Politics & Policy

Know Thine Enemy?

Doubleday takes the saying too far.

I subscribed to the Washington Post for most of my 14 years in Washington on the theory that you should “know your enemy,” or at least your adversary. I generally thought it useful to see what the other side had to say about the issues of the day. And 35 cents a day wasn’t going to break the bank. The Post was, for a time, reasonable on issues of national security–it supported the president’s ousting of the Taliban and was behind the war effort in Iraq. So I thought it useful to keep track of its news and analysis, even when those two things were one.

But sometime in the last year, I decided that I knew my enemy just fine, and in fact, had had it with its social commentary disguised as news. Not a day went by without some front-page “human interest” story on gay marriage, adoption, or the general oppression suffered at the hands of the average American. Stories that were once fodder for the artsy Style section were suddenly driving the news coverage. The national “pro-choice” marches on Washington were above-the-fold stories, complete with exaggerated head counts and half-page photos, while coverage of the annual March for Life was buried, if it was lucky, in the Metro section. An editorial page that had been as out front in supporting the liberation of Iraq as any mainstream media outlet washed its hands of the matter, and continued its march to the left on social issues, crying foul at President Bush’s selection of judges and praising the courage of Democratic stalling tactics. Unable to take it anymore, I pulled the plug on my subscription. “Know your enemy” was no longer a sufficient justification for suffering through the pages of the Post.

“Know your enemy” has its limitations as a theory. I wouldn’t, for instance, drop a dime on the New York Times, the Los Angeles Times, or The Nation, since I already have a pretty good idea about what the far-left elements of the media have to say and wouldn’t wish to stomach them on a daily basis. And I say that recognizing fully that none of those media outlets is really an enemy of American conservatives, just political adversaries.

But “know your enemy” is a favorite theory of the Left in our current war on terrorism. The theory goes something like this: If we try to understand the conditions that have bred modern Muslim fundamentalism, that understanding will eventually lead to peace. A new book to be published by Doubleday next year may take that theory to an extreme. According to Reuters, Doubleday will release, sometime in 2006, an English-language version of The Al Qaeda Reader, a virtual manifesto of Osama bin Laden. Reuters reports that the book “offers a history of the radical Muslim group, with interviews with bid Laden and his associates and a tract on Islamic struggle by his right-hand man, Ayman al-Zawahri.” Doubleday is justifying the publication of the book on the theory that it is important to “educated Americans” on the mind of the enemy. “This gives a direct perspective on their philosophy,” a spokesman for the publisher said.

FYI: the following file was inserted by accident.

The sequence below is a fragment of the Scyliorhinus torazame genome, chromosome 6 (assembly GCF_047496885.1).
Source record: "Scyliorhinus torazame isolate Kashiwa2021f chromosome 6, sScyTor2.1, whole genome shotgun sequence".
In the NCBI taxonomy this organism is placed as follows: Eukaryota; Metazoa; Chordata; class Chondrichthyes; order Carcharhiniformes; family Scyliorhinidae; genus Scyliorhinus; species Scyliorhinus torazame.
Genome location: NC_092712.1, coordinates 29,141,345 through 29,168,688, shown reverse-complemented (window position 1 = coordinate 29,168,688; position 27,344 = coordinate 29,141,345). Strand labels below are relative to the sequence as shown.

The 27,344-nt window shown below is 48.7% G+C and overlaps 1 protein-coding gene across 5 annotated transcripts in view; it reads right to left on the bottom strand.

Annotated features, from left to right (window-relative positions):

While Doubleday says that it will donate any profits to charity, here’s hoping there are none. The notion that the publication of Osama bin Laden’s inner thoughts is going to help end our nearly four-year-old battle with al Qaeda is naïve at best, harmful at worst. Even setting aside the offensiveness of the book’s publication to the victims of al Qaeda’s worldwide campaign of terror, the proliferation of radical Islamist thought by a mainstream American publisher threatens to offer a “how to”–or at least a “why to”–to the enemies of freedom throughout the world. As Jack Lynch, the father of a firefighter slain on September 11 told Reuters: “I fear this book could ignite the lunatic fringe in this country who are sympathetic to al Qaeda.”

In thinking about radical Islamic terrorism, the “know your enemy” calculus is only half right. Our government and military leaders should develop their best understanding of al Qaeda and other Islamic fascist movements. Realistically, that understanding is not going to lead to peace of the olive-branch variety, as Doubleday would have it. If it helps us capture or kill al Qaeda, though, that knowledge is a beautiful thing.

Shannen W. Coffin is a former deputy assistant attorney general for the Civil Division of the U.S. Department of Justice.

Shannen W. Coffin is a contributing editor to National Review. He practices appellate law in Washington, D.C.

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